When talking about Dyslexia most people are focused on problems with reading, spelling, writing and arithmetic. As a Dyslexic I find this very narrow thinking and not really the point. These are issues that arise from being a right brain dominant thinker. Dyslexics are strong right brain thinkers who are neurologically wired differently from the left brain dominant person. Functional MRI’s over the last twenty years have proven this.
Left brain dominant thinkers who make up the larger part of the western world population think in words and then images. Right brain dominant thinkers start with images and then find their words, hopefully. This is a huge difference. Left brain thinkers look for a path to find where they are going and start at the beginning taking one step at a time until they arrive at a specific location. They are not as concerned with their surroundings and concentrate on staying on the path.
“Righties” and Dyslexics start at the end with the big picture of a subject and immediately start adding to this first picture or begin to create worlds that relate to the first or are inspired by this picture to go in totally different directions. As the “leftie” proceeds down the path, focused on their mission, the rightie is building a world around this path much like the picture above. Their focus is always on the horizon and beyond. For righties the possibilities are endless, enthralling and all consuming. Their eyes glaze over and they are lost in their imagination or what people often refer to as daydreaming, preoccupied, unfocused, lazy, rude, or as my family always said, “in my own little world”. My sister gave me a shirt that says “I may live in my own little world but everyone knows me there”.
The reality is Dyslexics are extremely focused, just elsewhere. This can be an overwhelming problem in life such as the classroom, talking to other people and at work. I am going to talk about this more in other blogs but right now I want to concentrate on this one frustrating aspect of a Dyslexic’s thinking style.
When a left brain dominant person asks or answers a question they are generally fairly straight forward and their answers are based on what they believe the other person wants to hear. They will mentally go down one path and stick to it. This is where the one second versus ten seconds comes in. When a Dyslexic or strong right brain dominant person is asked a question, answering is never simple for them. They need to create images in their minds to understand the question and then they are pondering all the possible answers. Then they need the person asking the question to clarify and to help narrow the potential replies. They also prefer to answer with a story where their answer or point is wrapped up in it somewhere. A simple straight forward response is almost impossible.
This can drive lefties crazy. Righties will make statements like ” do you mean this or that?” and “well, you could do it this way or that way”. Yes/no answers are very difficult without complete understanding of the question so there is less confusion and possible answers for the Dyslexic person.
So when you ask a Dyslexic a question there is no answer given in a second. Dyslexics need time to consider your question and their answer. And then they need to ask questions to make sure they understand your question and finally telling you a story to cozily wrap their answer in. Ten seconds gives them time to ponder.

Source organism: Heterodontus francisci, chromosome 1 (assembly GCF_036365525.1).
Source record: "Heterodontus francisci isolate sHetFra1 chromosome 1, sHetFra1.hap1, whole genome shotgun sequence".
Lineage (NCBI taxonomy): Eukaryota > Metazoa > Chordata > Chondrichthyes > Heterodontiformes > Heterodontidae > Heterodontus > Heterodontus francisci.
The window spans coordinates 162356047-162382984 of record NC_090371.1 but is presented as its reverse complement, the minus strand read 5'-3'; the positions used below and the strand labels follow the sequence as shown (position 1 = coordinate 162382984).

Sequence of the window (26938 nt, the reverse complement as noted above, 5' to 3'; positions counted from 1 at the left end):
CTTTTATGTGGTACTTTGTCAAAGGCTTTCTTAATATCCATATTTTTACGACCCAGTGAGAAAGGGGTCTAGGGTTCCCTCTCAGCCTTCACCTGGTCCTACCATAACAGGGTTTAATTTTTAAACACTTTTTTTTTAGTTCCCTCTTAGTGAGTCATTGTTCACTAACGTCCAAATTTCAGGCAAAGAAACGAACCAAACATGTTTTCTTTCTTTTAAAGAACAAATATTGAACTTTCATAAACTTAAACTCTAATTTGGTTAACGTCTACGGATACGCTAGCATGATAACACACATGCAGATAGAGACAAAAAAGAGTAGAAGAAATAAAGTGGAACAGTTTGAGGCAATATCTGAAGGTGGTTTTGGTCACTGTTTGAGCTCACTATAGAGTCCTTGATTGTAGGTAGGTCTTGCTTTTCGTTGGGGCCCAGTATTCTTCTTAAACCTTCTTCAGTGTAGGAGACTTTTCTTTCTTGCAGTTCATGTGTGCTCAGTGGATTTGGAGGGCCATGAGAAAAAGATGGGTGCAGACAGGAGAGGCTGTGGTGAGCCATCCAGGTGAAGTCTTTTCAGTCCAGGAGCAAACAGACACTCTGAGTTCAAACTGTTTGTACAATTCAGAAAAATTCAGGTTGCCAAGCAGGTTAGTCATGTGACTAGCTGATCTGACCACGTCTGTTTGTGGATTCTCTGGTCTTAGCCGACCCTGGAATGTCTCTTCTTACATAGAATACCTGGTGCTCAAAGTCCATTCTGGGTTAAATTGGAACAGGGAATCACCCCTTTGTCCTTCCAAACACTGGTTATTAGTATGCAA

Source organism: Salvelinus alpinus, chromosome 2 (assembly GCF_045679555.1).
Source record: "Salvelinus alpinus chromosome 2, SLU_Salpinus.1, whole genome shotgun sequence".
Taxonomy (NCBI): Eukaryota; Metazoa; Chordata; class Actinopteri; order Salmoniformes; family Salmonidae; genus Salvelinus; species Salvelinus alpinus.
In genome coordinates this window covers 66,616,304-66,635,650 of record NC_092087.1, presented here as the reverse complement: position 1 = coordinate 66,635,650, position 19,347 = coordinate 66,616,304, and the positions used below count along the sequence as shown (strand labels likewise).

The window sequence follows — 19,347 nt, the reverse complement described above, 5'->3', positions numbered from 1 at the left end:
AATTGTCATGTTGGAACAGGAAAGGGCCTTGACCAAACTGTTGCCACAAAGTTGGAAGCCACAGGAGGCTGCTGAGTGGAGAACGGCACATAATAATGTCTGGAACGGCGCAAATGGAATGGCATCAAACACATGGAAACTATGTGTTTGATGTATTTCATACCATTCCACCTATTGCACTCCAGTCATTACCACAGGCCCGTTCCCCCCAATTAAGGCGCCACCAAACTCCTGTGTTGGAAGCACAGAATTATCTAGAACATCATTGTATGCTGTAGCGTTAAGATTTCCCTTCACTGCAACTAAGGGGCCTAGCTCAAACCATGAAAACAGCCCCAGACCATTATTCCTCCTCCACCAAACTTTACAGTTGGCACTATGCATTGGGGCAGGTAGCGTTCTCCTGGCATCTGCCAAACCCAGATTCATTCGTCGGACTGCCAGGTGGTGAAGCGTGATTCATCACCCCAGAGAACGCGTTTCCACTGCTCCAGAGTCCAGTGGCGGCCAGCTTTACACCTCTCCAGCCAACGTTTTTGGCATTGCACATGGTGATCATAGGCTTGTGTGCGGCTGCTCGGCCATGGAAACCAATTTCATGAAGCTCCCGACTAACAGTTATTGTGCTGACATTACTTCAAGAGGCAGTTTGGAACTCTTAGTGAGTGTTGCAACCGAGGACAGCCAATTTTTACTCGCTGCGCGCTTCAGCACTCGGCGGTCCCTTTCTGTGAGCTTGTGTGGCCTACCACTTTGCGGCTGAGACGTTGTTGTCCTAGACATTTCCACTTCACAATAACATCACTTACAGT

This becomes very sad for Dyslexics and righties because teachers, parents, other people and fellow workmates can get very impatient and rude about this lag replying and the response of asking questions about the question. Many Dyslexics become momentarily speechless with fear and desperation to give the right answer in a timely manner after years of humiliation when dealing with questions . This delay is often mistaken for stupidity or slow thinking and this can be very demoralizing for a Dyslexic.
If you recognize this trait in someone you know, let them know they can take all the time in the world and to ask their questions. You could also listen closely to the story they weave to explain themselves. The stories are often very creative and illuminating and they will then give you the best answer they can think of or many answers. One way to structure questions is to be specific. My husband, Howie will say to me, “Do you want to go out for Chinese tonight, yes or no”. The “yes” or “no” removes any doubt about what he wants to know and helps me focus on saying yes or no without a story.
If you are the Dyslexic telling the story as an answer, try to understand that you do things differently; you are not wrong or stupid, just different. Your type of thinking has been critical for new innovations, ideas, science, story telling, counseling, artistic endeavors, etc. and is always important.
The two thinking styles, sequential and linear (left-brained) and spatial (right-brained) compliment each other and can provide a complete view and method of action for any task. I have a friend who is very right-brained who works with a leftie. Recently they did a project together, respecting each other’s viewpoint. The result was creative and innovative with the big picture and details provided. Their boss was very happy with the result of their collaboration. You might want to find your opposite style thinker and work towards understanding each other, working together and see what magical project you can come up with pictures and words.
Karey Hope deGraaf
Co-founder of Dyslexia Victoria Online